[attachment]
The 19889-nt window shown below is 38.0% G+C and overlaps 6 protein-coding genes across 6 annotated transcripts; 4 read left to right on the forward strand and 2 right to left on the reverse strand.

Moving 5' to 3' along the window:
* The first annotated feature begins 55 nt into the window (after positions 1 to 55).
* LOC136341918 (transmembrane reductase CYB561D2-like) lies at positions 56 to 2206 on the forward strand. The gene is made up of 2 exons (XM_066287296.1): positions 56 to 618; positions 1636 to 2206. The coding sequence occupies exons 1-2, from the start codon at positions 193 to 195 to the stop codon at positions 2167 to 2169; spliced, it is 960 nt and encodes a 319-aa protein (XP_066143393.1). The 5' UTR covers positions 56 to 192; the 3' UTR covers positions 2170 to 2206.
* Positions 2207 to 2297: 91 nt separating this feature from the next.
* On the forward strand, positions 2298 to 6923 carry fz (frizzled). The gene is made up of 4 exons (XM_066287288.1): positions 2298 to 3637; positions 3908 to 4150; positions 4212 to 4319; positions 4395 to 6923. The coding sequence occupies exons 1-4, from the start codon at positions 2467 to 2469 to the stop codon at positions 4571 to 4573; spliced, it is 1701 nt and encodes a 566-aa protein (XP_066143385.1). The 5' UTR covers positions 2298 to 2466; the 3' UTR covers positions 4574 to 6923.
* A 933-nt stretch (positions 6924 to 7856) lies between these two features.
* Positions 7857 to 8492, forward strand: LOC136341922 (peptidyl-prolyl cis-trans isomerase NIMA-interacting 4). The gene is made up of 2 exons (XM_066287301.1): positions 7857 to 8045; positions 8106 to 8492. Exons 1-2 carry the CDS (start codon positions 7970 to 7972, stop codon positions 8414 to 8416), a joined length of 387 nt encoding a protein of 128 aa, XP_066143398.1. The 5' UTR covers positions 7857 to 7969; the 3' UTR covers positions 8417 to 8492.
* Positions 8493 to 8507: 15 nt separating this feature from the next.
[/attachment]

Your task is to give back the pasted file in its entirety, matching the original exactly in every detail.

The 19889-nt window shown below is 38.0% G+C and overlaps 6 protein-coding genes across 6 annotated transcripts; 4 read left to right on the forward strand and 2 right to left on the reverse strand.

Moving 5' to 3' along the window:
* The first annotated feature begins 55 nt into the window (after positions 1 to 55).
* LOC136341918 (transmembrane reductase CYB561D2-like) lies at positions 56 to 2206 on the forward strand. The gene is made up of 2 exons (XM_066287296.1): positions 56 to 618; positions 1636 to 2206. The coding sequence occupies exons 1-2, from the start codon at positions 193 to 195 to the stop codon at positions 2167 to 2169; spliced, it is 960 nt and encodes a 319-aa protein (XP_066143393.1). The 5' UTR covers positions 56 to 192; the 3' UTR covers positions 2170 to 2206.
* Positions 2207 to 2297: 91 nt separating this feature from the next.
* On the forward strand, positions 2298 to 6923 carry fz (frizzled). The gene is made up of 4 exons (XM_066287288.1): positions 2298 to 3637; positions 3908 to 4150; positions 4212 to 4319; positions 4395 to 6923. The coding sequence occupies exons 1-4, from the start codon at positions 2467 to 2469 to the stop codon at positions 4571 to 4573; spliced, it is 1701 nt and encodes a 566-aa protein (XP_066143385.1). The 5' UTR covers positions 2298 to 2466; the 3' UTR covers positions 4574 to 6923.
* A 933-nt stretch (positions 6924 to 7856) lies between these two features.
* Positions 7857 to 8492, forward strand: LOC136341922 (peptidyl-prolyl cis-trans isomerase NIMA-interacting 4). The gene is made up of 2 exons (XM_066287301.1): positions 7857 to 8045; positions 8106 to 8492. Exons 1-2 carry the CDS (start codon positions 7970 to 7972, stop codon positions 8414 to 8416), a joined length of 387 nt encoding a protein of 128 aa, XP_066143398.1. The 5' UTR covers positions 7857 to 7969; the 3' UTR covers positions 8417 to 8492.
* Positions 8493 to 8507: 15 nt separating this feature from the next.